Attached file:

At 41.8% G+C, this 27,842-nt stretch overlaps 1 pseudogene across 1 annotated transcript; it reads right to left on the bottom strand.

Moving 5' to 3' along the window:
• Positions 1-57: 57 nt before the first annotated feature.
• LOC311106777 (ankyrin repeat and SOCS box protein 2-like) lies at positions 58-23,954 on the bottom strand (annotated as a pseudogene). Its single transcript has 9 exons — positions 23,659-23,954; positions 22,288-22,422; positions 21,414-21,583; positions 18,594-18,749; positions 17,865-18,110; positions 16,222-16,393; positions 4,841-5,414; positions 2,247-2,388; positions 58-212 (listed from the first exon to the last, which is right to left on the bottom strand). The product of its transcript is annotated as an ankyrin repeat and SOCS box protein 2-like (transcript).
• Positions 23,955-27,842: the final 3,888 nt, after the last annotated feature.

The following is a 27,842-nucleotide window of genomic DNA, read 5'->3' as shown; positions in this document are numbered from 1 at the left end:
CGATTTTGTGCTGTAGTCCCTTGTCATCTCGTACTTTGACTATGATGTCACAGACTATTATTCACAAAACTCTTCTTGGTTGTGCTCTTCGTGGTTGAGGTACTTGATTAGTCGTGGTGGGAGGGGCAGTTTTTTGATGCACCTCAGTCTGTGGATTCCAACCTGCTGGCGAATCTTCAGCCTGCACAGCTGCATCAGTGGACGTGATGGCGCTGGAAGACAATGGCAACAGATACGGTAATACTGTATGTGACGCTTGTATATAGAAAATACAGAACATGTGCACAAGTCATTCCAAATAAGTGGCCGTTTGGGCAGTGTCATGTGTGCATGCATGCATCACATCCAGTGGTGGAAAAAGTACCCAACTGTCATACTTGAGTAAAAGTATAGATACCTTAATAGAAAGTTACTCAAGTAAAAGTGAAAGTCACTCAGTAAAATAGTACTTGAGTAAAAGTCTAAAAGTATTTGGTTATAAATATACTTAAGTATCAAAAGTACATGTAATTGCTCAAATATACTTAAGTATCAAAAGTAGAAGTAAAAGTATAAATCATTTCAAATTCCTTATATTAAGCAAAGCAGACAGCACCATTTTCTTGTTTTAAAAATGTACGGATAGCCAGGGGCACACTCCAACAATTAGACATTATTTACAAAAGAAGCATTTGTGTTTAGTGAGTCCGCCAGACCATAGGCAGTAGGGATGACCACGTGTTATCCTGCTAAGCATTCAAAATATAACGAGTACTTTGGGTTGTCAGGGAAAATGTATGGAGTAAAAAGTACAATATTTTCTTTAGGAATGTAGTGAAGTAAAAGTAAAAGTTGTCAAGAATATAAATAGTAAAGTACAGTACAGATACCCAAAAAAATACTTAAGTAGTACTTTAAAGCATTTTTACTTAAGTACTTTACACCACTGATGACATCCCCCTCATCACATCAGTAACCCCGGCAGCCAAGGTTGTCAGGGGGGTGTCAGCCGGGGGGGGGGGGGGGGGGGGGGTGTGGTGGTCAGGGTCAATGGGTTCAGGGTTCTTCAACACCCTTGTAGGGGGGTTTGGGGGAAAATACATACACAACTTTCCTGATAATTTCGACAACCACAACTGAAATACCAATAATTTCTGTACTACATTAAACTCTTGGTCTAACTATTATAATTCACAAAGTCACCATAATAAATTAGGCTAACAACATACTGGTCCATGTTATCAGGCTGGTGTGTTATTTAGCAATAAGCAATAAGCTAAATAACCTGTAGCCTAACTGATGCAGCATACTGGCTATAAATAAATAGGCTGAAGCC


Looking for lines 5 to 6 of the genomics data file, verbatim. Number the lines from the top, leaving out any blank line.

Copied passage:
• Positions 23,955-27,842: the final 3,888 nt, after the last annotated feature.

The following is a 27,842-nucleotide window of genomic DNA, read 5'->3' as shown; positions in this document are numbered from 1 at the left end: